- Biopsy of cervical tissue ( if abnormal pap smear or visible abnormality) to make sure there are no abnormal cells that could develop into HPV-related cervical cancer; a cervical biopsy involves taking a small sample of tissue from the cervix and examining it under a microscope.
- A specialized test for high-risk HPV (low risk should not be screened for), collected in a way similar to a Pap smear
- HPV Test
- Only a few types of genital HPV have been linked to cervical cancer. A sample of cervical cells, taken during a Pap test, can be tested for these cancer-causing HPV strains.
- This test is generally reserved for women age 30 and older. It isn’t as useful for younger women because for them, HPV usually goes away without treatment.
- Examination of the rectum
- Female patients may be referred to a gynecologist (a doctor who specializes in female reproductive health) for further testing and biopsy.
How is Genital Warts treated?
Treatments can remove genital warts, but they may return.
There is no cure for the infection that causes them, but the body may clear the infection over time.
People should not apply treatments designed to eliminate warts on the hands or feet to their genitals.
Genital wart outbreaks usually resolve without treatment. However, in some cases, the warts grow or multiply without intervention. Also, treating outbreaks of these warts can greatly reduce the risk of transmission.
If your warts aren’t causing discomfort, you might not need treatment. But if you have itching, burning and pain, or if you’re concerned about spreading the infection, your doctor can help you clear an outbreak with medications or surgery.
Genital wart treatments that can be applied directly to your skin include:
- Imiquimod (Aldara, Zyclara). This cream appears to boost your immune system’s ability to fight genital warts. Avoid sexual contact while the cream is on your skin. It might weaken condoms and diaphragms and irritate your partner’s skin. One possible side effect is skin redness. Other side effects might include blisters, body aches or pain, a cough, rashes, and fatigue.
- Podophyllin and podofilox (Condylox). Podophyllin is a plant-based resin that destroys genital wart tissue. Your doctor applies this solution. Podofilox contains the same active compound, but you can apply it at home. Never apply podofilox internally. Additionally, this medication isn’t recommended for use during pregnancy. Side effects can include mild skin irritation, sores or pain.
- Trichloroacetic acid. This chemical treatment burns off genital warts, and can be used for internal warts. Side effects can include mild skin irritation, sores or pain.
- Sinecatechins (Veregen). This cream is used for treatment of external genital warts and warts in or around the anal canal. Side effects, such as reddening of the skin, itching or burning, and pain, are often mild. Don’t try to treat genital warts with over-the-counter wart removers. These medications aren’t intended for use in the genital area.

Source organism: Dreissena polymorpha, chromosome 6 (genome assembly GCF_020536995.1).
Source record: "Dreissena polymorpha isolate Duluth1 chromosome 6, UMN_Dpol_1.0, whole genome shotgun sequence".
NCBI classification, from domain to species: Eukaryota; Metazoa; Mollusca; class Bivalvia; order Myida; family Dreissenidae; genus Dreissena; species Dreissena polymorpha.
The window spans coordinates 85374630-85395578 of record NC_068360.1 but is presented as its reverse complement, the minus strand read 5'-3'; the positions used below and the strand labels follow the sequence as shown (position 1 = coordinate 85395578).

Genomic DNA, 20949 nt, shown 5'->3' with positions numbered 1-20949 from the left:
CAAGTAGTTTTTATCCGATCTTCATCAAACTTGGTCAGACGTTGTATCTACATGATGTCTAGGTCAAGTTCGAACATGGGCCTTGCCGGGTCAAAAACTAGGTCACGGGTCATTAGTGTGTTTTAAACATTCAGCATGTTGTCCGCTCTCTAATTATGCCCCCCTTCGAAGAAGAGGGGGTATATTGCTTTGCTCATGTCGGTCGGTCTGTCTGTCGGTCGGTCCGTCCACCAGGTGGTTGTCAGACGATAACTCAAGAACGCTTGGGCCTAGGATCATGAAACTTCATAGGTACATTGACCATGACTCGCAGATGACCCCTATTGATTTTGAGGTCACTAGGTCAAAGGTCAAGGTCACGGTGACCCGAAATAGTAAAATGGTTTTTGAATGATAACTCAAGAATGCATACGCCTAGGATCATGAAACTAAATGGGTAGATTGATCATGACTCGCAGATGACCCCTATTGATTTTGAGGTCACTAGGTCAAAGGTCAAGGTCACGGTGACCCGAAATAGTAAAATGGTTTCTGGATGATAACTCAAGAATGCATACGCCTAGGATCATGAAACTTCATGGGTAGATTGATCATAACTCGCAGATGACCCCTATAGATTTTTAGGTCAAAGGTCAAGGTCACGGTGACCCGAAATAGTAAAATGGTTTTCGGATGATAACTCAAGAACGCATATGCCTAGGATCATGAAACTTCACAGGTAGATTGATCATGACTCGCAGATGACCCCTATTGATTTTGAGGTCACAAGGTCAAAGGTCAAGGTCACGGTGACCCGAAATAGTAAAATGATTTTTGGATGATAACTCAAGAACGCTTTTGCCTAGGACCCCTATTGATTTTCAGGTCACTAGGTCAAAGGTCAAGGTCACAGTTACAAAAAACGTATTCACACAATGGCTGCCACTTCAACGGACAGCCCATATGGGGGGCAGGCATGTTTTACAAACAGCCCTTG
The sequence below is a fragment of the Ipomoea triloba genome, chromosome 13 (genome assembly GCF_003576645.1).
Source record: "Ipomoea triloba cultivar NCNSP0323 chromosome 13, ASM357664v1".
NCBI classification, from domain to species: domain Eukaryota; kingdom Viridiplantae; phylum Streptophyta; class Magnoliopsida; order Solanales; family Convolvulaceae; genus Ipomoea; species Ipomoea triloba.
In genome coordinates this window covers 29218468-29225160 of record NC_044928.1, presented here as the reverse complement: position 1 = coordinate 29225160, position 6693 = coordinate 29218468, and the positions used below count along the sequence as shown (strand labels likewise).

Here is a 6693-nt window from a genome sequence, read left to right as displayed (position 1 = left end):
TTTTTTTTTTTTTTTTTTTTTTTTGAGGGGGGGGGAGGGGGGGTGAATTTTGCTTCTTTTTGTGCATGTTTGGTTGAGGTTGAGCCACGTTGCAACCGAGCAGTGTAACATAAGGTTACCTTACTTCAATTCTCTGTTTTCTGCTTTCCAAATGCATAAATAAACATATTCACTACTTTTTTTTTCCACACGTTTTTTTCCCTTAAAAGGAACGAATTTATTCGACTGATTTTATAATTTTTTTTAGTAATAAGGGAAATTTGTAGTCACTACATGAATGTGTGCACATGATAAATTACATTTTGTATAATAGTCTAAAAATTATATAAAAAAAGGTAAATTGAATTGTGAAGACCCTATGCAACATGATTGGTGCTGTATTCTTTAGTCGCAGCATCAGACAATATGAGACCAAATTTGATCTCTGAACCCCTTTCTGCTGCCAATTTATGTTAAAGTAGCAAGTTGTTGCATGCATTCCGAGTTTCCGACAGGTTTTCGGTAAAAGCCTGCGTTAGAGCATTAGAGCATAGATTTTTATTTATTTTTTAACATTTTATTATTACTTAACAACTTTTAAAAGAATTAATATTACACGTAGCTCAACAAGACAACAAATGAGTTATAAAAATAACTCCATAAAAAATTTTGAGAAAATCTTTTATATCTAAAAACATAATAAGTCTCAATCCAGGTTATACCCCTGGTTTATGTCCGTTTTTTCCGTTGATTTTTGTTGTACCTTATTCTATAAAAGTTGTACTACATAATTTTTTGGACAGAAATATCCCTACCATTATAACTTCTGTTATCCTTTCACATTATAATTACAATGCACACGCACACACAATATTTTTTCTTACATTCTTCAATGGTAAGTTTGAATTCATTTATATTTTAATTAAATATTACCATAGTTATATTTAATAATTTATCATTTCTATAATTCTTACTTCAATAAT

You might need surgery to remove larger warts, warts that don’t respond to medications or, if you’re pregnant, warts that your baby can be exposed to during delivery. Surgical options include:
- Freezing with liquid nitrogen (cryotherapy). Freezing works by causing a blister to form around your wart. As your skin heals, the lesions slough off, allowing new skin to appear. You might need to repeat the treatment. The main side effects include pain and swelling.
- Electrocautery. This procedure uses an electrical current to burn off warts. You might have some pain and swelling after the procedure.
- Surgical excision. Your doctor might use special tools to cut off warts. You’ll need local or general anesthesia for this treatment, and you might have pain afterward.
- Laser treatments. This approach, which uses an intense beam of light, can be expensive and is usually reserved for extensive and tough-to-treat warts. Side effects can include scarring and pain.
How to prevent Genital Warts
Sexually active people can reduce the risk of developing genital warts in several ways.
- Using a condom or a dental dam every time you have sex can also lower your risk of contracting genital warts. The important thing is to use a physical barrier to prevent transmission.
- Getting the HPV vaccine can prevent a person from contracting certain types of the virus including those that can cause genital warts or cancer.
- Gardasil and Gardasil 9 can protect people of all genders from the most common HPV strains that cause genital warts, and can also protect against strains of HPV that are linked to cervical cancer.
- People from ages 9 to 45 can receive these vaccines. They’re administered in a series of two or three shots, depending on age. Both types of vaccine should be given before the person becomes sexually active, as they’re most effective before a person is exposed to HPV.
- It is important for sexually active people to keep in mind that a person can transmit HPV without knowing that they have it — without the presence of genital warts.
- Having regular STI screenings is key, especially before contact with a new partner.
How Long Do Genital Warts Last?
How long genital warts last can vary from person to person. Sometimes, the immune system clears the warts within a few months. But even if the warts go away, the HPV might still be active in the body. So the warts can come back. Usually within 2 years, the warts and the HPV are gone from the body.
When Is Someone With Genital Warts No Longer Contagious?
People with genital warts definitely can spread HPV. But even after the warts are gone, HPV might still be active in the body. That means it can spread to someone else through sex or close sexual contact and cause warts in that person. It’s hard to know when people are no longer contagious, because there’s no blood test that looks for HPV.
What to know about genital warts